ITW evaluated each of these 1340 parcels for location, size, frontage, view shed, access, topography, driveway construction, utility construction, setbacks, and other design criteria relevant to suitability for telecommunications site development [ITW Facts ¶ 37; Champ Aff. ¶ 11; Angley Aff. Exh. 4, pp. 7-8, and Exhibits 6 & 7; Angley Aff. Exh. 2, at Tab 26]. A vast majority of the 1340 parcels (indeed, all but 18 of them) were summarily eliminated because they were simply too small to comply with regulatory setback requirements, and/or because they had existing structures or dwellings that would interfere with those setback requirements [Angley Aff., Exh. 2 at Tab 26; Exh. 4, p. 8 & Exhibit 7; Exh. 7, p. 21; Champ Aff. ¶ 12]. Of particular concern to ITW were the setback regulations of the Cape Cod Commission ("CCC"), whose approval would be required before ITW could construct a wireless tower [ITW Facts ¶ 39; see Champ Aff. ¶¶ 10-12].[5]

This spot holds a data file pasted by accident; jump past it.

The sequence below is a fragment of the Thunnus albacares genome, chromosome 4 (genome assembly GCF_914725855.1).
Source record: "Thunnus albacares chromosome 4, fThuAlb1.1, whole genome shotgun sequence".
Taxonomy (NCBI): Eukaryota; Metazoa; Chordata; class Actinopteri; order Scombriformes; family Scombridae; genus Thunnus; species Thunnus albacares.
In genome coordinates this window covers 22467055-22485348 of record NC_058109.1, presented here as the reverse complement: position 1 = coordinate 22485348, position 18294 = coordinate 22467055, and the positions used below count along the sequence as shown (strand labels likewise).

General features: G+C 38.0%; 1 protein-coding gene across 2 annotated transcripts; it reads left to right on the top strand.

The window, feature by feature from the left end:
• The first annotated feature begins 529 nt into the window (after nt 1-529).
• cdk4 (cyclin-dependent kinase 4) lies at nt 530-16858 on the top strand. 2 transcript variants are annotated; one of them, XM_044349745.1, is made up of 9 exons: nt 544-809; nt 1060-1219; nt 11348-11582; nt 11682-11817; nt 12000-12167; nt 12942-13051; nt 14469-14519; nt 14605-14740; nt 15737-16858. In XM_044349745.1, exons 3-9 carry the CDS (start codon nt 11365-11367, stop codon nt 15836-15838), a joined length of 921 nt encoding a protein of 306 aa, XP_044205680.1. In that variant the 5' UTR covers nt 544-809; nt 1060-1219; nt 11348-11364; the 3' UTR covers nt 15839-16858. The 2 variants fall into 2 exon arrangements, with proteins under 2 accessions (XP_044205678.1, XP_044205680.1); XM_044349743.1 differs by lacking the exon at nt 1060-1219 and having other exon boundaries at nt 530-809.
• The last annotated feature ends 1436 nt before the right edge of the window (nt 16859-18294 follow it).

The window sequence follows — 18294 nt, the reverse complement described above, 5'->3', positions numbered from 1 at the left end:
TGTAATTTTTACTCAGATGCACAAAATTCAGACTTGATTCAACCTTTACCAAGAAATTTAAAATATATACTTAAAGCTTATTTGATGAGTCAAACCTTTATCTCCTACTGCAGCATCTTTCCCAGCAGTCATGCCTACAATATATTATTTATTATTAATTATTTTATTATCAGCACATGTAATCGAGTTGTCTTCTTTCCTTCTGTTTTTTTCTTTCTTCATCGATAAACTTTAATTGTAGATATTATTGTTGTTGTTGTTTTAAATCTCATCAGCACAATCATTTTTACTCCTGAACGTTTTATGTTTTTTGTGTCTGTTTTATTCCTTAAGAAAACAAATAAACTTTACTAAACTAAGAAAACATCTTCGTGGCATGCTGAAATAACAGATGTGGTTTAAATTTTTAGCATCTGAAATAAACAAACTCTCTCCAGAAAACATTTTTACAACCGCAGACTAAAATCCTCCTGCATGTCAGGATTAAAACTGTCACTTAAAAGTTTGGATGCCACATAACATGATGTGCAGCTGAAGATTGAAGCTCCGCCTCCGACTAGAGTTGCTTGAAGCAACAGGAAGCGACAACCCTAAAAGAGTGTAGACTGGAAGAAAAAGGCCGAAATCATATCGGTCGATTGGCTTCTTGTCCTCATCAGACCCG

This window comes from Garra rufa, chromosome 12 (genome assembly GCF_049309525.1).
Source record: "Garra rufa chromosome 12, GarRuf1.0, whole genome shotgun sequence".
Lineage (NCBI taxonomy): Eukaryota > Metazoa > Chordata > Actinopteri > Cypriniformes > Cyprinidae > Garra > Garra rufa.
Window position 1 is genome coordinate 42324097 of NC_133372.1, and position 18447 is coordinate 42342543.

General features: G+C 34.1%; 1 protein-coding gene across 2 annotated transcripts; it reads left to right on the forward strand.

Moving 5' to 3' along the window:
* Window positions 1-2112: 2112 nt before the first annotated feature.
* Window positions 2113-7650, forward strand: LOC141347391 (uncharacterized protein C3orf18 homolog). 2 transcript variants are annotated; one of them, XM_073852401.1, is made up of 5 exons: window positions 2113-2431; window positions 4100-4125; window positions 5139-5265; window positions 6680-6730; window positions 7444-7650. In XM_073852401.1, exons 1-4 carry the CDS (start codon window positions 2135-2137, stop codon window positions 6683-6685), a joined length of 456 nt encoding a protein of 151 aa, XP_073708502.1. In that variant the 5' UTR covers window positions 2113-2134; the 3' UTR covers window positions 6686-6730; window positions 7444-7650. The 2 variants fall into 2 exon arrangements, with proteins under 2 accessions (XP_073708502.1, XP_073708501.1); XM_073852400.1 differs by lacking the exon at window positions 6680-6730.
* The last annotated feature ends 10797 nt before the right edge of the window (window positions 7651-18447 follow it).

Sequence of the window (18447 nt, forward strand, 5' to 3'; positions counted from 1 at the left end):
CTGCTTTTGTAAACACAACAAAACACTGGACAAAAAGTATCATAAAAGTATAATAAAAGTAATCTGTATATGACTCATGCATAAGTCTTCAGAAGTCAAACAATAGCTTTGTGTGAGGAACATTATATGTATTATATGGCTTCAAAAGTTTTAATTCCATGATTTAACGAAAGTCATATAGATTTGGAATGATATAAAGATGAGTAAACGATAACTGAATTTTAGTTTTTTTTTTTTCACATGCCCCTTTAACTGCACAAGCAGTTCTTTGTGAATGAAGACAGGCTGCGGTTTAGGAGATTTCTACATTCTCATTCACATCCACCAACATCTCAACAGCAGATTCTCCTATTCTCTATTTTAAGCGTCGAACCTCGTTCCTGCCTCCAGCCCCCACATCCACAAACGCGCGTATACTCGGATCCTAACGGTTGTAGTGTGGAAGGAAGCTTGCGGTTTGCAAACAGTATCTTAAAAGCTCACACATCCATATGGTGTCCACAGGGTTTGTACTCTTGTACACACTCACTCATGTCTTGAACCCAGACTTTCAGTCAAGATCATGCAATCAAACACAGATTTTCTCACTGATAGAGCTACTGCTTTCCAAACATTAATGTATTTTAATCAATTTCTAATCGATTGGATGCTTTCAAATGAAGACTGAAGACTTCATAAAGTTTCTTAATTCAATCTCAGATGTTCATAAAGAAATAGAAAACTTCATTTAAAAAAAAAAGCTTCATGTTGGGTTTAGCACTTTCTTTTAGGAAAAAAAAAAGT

ITW then conducted an in-depth analysis of the remaining 18 parcels that were sufficiently large to accommodate its proposed tower [ITW Facts ¶¶ 43-44; Champ Aff. ¶¶ 10-19]. By process of elimination, ITW determined that 17 of these parcels were not feasible sites for a cell tower, because they all had one or more of the following defects: (a) lack of adequate tree cover and visual screening;[6] (b) inadequate elevation for purposes of radio frequency transmission; (c) lack of frontage; (d) property was subject to restrictive covenants; (e) property was not available for sale; (f) property was subject to protected wetlands; and/or (g) property was located within a 3000 foot "Search and Rescue" fly zone between Otis Air Force Base and the Falmouth coast line, which cannot accommodate any structure exceeding 100 feet in height [ITW Facts ¶¶ 39-44; Champ. Aff. ¶¶ 16-17; Angley Aff. Exh. 4, at Exhibit 7; Angley Aff. Exh. 2, at Tab 26]. ITW determined that out of the 18 remaining parcels, only the property at 284 Old Meeting House Road in Falmouth (the "Subject Property") was a suitable for hosting a cell tower, as it was the only parcel that (a) met the size, setback, and buffering requirements of the CCC; (b) satisfied the coverage problems identified by ITW; (c) was available for lease; and (d) was located outside the Search and Rescue fly zone [ITW Facts ¶¶ 45, 48; Champ Aff. ¶ 17; Angley Aff. Exh. 4, pp. 7-8 & Exhibit 7; Angley Aff. Exh. 2, at Tab 26]. Furthermore, the Subject Property stood out amongst all other parcels in the Search Ring, in terms of the well-established and mature vegetated buffer of trees and woodlands at the site, which could provide visual screening for a wireless tower [Champ Aff. ¶ 19].